Find it by ...

  • If you are on campus , enter (or copy and paste) the DOI or permanent link into your web browser.
  • If you are off campus, search for the Title of the journal (not the title of the article) in the Library Catalogue.

Typical journal article (print) citation: Williamson, T. (1997). Knowledge as evidence. Mind , 106, 717-741.

It’s probably a journal article if. ..the citation contains author, two titles, as well as volume, issue (not always present), and page numbers.

Find it by ...completing a search for the Title of the journal (not the title of the article) in the Library Catalogue .

Finding books & book chapters

Typical book citation: Elkins, J. (2007). Is art history global? New York: Routledge.

It’s probably a book if ...the citation contains author, title, and publication details, but no volume or issue number, no URL etc.  

Find it by. ..completing a Title search in the Library Catalogue.

Typical chapter citation: Thompson, R. A. (2009). Relationships, stress, and memory. In J. A. Quas & R. Fivush (Eds.), Emotion and memory in development: Biological, cognitive, and social considerations (pp. 355-373). New York, NY: Oxford University Press.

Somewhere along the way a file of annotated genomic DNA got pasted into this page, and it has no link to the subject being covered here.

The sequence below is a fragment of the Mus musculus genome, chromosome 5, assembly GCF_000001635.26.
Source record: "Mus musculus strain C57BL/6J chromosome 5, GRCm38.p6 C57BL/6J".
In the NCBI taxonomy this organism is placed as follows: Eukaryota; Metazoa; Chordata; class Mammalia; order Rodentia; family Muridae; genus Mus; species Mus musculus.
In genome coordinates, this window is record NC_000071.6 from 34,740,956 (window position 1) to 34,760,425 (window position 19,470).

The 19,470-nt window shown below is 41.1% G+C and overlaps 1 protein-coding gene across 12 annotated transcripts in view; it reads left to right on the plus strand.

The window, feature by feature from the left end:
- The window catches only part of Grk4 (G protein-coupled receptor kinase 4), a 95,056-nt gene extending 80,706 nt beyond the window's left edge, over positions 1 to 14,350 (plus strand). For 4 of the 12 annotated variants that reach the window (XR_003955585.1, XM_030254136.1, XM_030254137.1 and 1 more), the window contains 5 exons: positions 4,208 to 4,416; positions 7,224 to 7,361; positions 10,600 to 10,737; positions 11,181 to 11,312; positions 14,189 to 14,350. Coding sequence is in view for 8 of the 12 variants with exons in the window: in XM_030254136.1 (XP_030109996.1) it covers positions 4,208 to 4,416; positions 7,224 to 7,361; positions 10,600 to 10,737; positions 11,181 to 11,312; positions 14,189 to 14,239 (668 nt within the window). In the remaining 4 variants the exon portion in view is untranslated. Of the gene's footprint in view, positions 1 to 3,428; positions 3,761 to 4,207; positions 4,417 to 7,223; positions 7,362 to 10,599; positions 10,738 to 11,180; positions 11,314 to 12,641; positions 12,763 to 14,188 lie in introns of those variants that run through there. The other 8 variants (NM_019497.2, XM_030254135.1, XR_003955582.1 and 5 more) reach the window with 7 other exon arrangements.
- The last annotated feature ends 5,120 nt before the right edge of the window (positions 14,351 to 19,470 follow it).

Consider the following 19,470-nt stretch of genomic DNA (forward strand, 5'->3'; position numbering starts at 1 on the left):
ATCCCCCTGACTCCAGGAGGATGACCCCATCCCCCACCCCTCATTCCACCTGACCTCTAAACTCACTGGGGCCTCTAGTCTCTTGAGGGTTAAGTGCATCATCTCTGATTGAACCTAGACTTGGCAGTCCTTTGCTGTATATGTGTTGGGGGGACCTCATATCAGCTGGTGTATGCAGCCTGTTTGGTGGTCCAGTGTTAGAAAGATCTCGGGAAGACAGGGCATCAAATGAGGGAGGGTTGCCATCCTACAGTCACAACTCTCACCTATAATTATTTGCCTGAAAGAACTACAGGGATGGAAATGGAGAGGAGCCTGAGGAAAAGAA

It’s probably a chapter from a book if. ..the citation contains two titles, and the word In appears after the first title. Find it by ...completing a search for the Title of the book (not the chapter title) in the  Library Catalogue.

Can't find a book?

  • Interlibrary Loan We may not own it, but chances are we can still get it for you! Take advantage of our Interlibrary Loan Service. It's free for current students, faculty and staff.

Quick search using Google Scholar

You can also quickly copy and paste your reference into Google Schola r to see if you have access to the material.